“I love the tone,” says Patria of the minutes from meetings. “The language was very emotive.”
That was certainly true of the Gort Rural District Council. At a meeting in 1907, following riots in Dublin at the premiere of JM Synge’s play, The Playboy of the Western World the councillors’ response was vehement. They recorded their decision to “protest most emphatically against the libellous comedy, The Playboy of the Western World, that was belched forth during the past week in the Abbey Theatre, Dublin, under the fostering care of Lady Gregory and Mr Yeats. We congratulate the good people of Dublin in howling down the gross buffoonery and immoral suggestions that are scattered throughout this scandalous performance.
For more from the archives see this week’s Tribunes here
Teenage Kicks hard to beat Ð unless youÕre Eden Hazard
Date Published: 28-Jan-2013
A receiver has been appointed to Greenstar, which operates Kilconnell dump near Ballinasloe with a staff of approximately 15
The company has a workforce of 800 across the country in collecting waste from 80 thousand households and 12 thousand businesses
It is part of the NTR group which last month (july) published a report stating its subsidiary Greenstar will close its nationwide landfills over the next three years unless prices improve
However in a statement today the board of Greenstar said it wanted to express its disappointment at what it called the ‘unexpected’ move of the appointment of a receiver
The company said it was regrettable that its lenders have chosen to take this action – as the company has not missed any scheduled repayments and is in a strong cash position to continue trading for the foreseeable future
Business Analyst Ian Guider says Greenstar feels there was no need for the banks to take this drastic measure
Galway loses a vibrant voice with the passing of Tony Small
Date Published: 31-Jan-2013
With the passing of Tony Small, Galway has lost a truly vibrant voice. Growing up the son of a tailor in Corrandulla, Tony was reared in a musical house. His brother Jackie was the host of RTÉ 1’s The Long Note, and is also a piper and accordion player of some repute.
Over 30 years ago, Mick Crehan, who runs The Crane Bar, struck up a friendship with Tony Small.
“The first time I met Tony I was playing with an outfit, we were touring around Germany,” he recalls. “Tony was playing with The Wild Geese. They were huge in Germany at that time. There was Tony, Peadar Howley, Norman White, Christy Delaney, Mick Ryan and later Eoin Duignan. They were wild in every way! Tony was a great frontman, a tremendous voice.”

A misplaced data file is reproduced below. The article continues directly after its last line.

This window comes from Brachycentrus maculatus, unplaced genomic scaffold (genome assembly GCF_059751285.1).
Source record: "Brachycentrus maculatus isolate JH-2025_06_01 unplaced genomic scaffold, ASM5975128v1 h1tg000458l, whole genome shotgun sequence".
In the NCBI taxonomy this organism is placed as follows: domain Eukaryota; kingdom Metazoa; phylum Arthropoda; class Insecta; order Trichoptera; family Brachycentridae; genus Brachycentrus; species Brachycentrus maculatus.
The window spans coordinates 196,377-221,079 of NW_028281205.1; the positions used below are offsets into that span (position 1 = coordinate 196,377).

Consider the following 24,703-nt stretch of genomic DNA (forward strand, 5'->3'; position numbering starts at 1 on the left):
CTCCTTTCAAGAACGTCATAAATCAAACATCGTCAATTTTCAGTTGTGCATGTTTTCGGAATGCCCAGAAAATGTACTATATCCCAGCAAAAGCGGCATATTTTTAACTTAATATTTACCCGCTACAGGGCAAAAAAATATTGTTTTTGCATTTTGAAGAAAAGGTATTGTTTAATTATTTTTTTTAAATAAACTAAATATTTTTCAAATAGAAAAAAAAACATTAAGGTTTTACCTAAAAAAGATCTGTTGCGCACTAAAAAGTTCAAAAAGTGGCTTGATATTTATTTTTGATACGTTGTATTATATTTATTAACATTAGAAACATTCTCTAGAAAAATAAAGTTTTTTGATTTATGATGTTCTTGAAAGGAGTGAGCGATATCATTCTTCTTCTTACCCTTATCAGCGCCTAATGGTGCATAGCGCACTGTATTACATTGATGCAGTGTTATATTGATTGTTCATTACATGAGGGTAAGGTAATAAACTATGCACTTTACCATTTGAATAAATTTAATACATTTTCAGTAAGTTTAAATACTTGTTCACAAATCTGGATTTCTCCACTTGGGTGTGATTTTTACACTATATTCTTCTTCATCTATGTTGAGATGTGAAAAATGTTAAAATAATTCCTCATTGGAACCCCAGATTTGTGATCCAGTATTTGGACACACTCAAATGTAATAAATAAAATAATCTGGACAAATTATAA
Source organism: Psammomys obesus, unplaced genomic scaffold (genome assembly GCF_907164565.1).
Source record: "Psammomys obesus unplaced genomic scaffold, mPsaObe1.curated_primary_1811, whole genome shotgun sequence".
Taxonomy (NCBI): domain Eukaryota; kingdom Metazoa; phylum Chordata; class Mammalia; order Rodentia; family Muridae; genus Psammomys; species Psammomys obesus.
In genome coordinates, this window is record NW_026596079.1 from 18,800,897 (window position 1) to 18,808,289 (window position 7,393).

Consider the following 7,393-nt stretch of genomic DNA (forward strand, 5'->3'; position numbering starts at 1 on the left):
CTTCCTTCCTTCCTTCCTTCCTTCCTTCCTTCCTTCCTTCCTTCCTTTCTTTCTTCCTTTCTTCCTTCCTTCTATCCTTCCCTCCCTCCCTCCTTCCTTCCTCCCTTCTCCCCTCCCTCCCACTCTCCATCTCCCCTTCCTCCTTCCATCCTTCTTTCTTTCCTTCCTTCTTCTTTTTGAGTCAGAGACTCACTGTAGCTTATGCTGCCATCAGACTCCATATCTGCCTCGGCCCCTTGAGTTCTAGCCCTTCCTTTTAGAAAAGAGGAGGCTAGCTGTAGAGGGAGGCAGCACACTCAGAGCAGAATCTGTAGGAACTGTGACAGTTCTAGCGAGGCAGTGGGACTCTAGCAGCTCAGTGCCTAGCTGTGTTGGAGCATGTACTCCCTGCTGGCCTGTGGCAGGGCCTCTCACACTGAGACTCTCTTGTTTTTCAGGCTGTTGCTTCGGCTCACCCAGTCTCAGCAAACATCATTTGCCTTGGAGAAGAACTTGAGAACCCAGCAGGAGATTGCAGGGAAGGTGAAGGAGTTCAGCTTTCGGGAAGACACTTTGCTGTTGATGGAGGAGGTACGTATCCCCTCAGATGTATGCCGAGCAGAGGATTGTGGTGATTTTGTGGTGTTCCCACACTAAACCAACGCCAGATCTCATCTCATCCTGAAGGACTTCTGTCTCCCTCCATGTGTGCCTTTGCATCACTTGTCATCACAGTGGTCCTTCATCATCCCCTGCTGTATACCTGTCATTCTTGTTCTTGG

At the time, De Dannan and The Bothy Band were also touring Germany, but as Mick says, ‘The Geese were always top of the bill.’ Tony had a deep affinity with Irish traditional music, but he also put his own spin on it.
“Tony had an extra quality that I find hard to put into words,” says Mick. “He had a vast repertoire of traditional songs and ballads, plus he was writing his own. He had great respect for tradition, but he always added something extra. He bred new life into old songs; he was very innovative.”
“I’d put Tony in the same league as Andy Irvine, who I have tremendous respect for. Andy did things with traditional music that I don’t think have been improved upon. Tony had that type of approach to the songs as well.
Tony Small and Gerry Carthy played the very first gig in The Crane back over 33 years ago. The occasion was re-lived at the beginning of January, when Tony and Gerry played together once more.
“Luckily for Tony, shortly before he died, Gerry was over from the States,” says Mick . “We had a gig here with Gerry, Tony, Jackie, and Sean Tyrell was here, and Johnny Mulhern, and Eugene Lamb, the piper. A fantastic gathering of old buddies.”
Last year, Tony Small released Mandolin Mountain. Recorded in Dingle by Donogh Hennessy from Lunasa, it saw Tony at the peak of his powers.
“It’s definitely his best work,” says Mick. “Nearly all the songs are written by Tony – or re-written. I had the privilege of launching it and writing the notes. There’s a huge variety of stuff on it, there’s philosophical songs, travellers’ songs, rakish songs, very deep songs. I think it gives you a picture of Tony and what he liked, and a very good picture of himself.”
Tony Small took a delight in music that was infectious. In an interview with the Connacht Tribune last November, he reflected on a lifetime’s playing.
“I’m able to sing and I’m able to play a bit,” Tony said. “I’m no virtuoso, but I love doing it. And I love sharing it. I do the best I can. What more can I do?”
Tony Small loved playing music, and had an effect that will endure beyond his lifetime. The Galway music scene has lost a truly gifted player. As Mick Crehan says, “he’ll be really missed.”